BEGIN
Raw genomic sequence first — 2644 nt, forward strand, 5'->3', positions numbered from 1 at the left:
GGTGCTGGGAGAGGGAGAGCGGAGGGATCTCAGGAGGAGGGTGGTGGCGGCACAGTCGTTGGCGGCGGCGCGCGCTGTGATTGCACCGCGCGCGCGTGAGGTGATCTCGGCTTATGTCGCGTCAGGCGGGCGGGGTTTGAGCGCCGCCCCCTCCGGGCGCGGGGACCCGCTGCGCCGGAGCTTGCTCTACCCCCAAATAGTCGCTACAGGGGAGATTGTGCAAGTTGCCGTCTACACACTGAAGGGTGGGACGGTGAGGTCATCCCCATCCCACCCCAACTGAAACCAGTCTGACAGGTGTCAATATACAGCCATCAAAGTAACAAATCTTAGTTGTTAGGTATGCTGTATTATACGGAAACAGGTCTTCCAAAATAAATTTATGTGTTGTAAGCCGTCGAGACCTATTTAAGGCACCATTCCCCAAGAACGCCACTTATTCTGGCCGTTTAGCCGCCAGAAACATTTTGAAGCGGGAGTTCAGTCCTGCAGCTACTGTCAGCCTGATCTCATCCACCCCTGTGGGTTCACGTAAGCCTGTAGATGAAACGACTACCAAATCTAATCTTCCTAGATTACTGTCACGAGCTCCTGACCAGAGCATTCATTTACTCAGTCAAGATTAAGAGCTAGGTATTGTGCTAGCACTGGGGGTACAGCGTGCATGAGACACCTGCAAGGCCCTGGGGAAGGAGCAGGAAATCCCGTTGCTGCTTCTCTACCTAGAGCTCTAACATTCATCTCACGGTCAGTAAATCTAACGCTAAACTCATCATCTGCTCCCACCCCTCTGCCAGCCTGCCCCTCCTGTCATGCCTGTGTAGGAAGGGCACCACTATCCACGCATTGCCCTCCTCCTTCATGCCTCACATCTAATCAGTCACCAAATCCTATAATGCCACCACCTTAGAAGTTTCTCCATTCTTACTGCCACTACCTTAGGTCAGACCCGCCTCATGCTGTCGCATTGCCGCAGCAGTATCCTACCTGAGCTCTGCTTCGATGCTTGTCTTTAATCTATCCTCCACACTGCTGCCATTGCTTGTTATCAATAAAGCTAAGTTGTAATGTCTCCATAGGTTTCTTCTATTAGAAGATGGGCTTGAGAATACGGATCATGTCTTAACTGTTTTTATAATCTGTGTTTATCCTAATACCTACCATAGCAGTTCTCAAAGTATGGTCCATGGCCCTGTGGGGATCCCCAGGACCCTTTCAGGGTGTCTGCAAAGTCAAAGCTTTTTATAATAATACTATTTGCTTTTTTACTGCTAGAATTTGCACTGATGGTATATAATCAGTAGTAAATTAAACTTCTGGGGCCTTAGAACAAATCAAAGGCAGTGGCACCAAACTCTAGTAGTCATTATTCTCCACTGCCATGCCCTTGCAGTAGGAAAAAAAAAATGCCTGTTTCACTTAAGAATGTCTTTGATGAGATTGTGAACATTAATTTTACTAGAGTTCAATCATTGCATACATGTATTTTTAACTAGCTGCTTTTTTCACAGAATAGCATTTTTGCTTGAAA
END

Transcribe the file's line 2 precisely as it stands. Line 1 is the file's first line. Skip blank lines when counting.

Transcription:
GGTGCTGGGAGAGGGAGAGCGGAGGGATCTCAGGAGGAGGGTGGTGGCGGCACAGTCGTTGGCGGCGGCGCGCGCTGTGATTGCACCGCGCGCGCGTGAGGTGATCTCGGCTTATGTCGCGTCAGGCGGGCGGGGTTTGAGCGCCGCCCCCTCCGGGCGCGGGGACCCGCTGCGCCGGAGCTTGCTCTACCCCCAAATAGTCGCTACAGGGGAGATTGTGCAAGTTGCCGTCTACACACTGAAGGGTGGGACGGTGAGGTCATCCCCATCCCACCCCAACTGAAACCAGTCTGACAGGTGTCAATATACAGCCATCAAAGTAACAAATCTTAGTTGTTAGGTATGCTGTATTATACGGAAACAGGTCTTCCAAAATAAATTTATGTGTTGTAAGCCGTCGAGACCTATTTAAGGCACCATTCCCCAAGAACGCCACTTATTCTGGCCGTTTAGCCGCCAGAAACATTTTGAAGCGGGAGTTCAGTCCTGCAGCTACTGTCAGCCTGATCTCATCCACCCCTGTGGGTTCACGTAAGCCTGTAGATGAAACGACTACCAAATCTAATCTTCCTAGATTACTGTCACGAGCTCCTGACCAGAGCATTCATTTACTCAGTCAAGATTAAGAGCTAGGTATTGTGCTAGCACTGGGGGTACAGCGTGCATGAGACACCTGCAAGGCCCTGGGGAAGGAGCAGGAAATCCCGTTGCTGCTTCTCTACCTAGAGCTCTAACATTCATCTCACGGTCAGTAAATCTAACGCTAAACTCATCATCTGCTCCCACCCCTCTGCCAGCCTGCCCCTCCTGTCATGCCTGTGTAGGAAGGGCACCACTATCCACGCATTGCCCTCCTCCTTCATGCCTCACATCTAATCAGTCACCAAATCCTATAATGCCACCACCTTAGAAGTTTCTCCATTCTTACTGCCACTACCTTAGGTCAGACCCGCCTCATGCTGTCGCATTGCCGCAGCAGTATCCTACCTGAGCTCTGCTTCGATGCTTGTCTTTAATCTATCCTCCACACTGCTGCCATTGCTTGTTATCAATAAAGCTAAGTTGTAATGTCTCCATAGGTTTCTTCTATTAGAAGATGGGCTTGAGAATACGGATCATGTCTTAACTGTTTTTATAATCTGTGTTTATCCTAATACCTACCATAGCAGTTCTCAAAGTATGGTCCATGGCCCTGTGGGGATCCCCAGGACCCTTTCAGGGTGTCTGCAAAGTCAAAGCTTTTTATAATAATACTATTTGCTTTTTTACTGCTAGAATTTGCACTGATGGTATATAATCAGTAGTAAATTAAACTTCTGGGGCCTTAGAACAAATCAAAGGCAGTGGCACCAAACTCTAGTAGTCATTATTCTCCACTGCCATGCCCTTGCAGTAGGAAAAAAAAAATGCCTGTTTCACTTAAGAATGTCTTTGATGAGATTGTGAACATTAATTTTACTAGAGTTCAATCATTGCATACATGTATTTTTAACTAGCTGCTTTTTTCACAGAATAGCATTTTTGCTTGAAA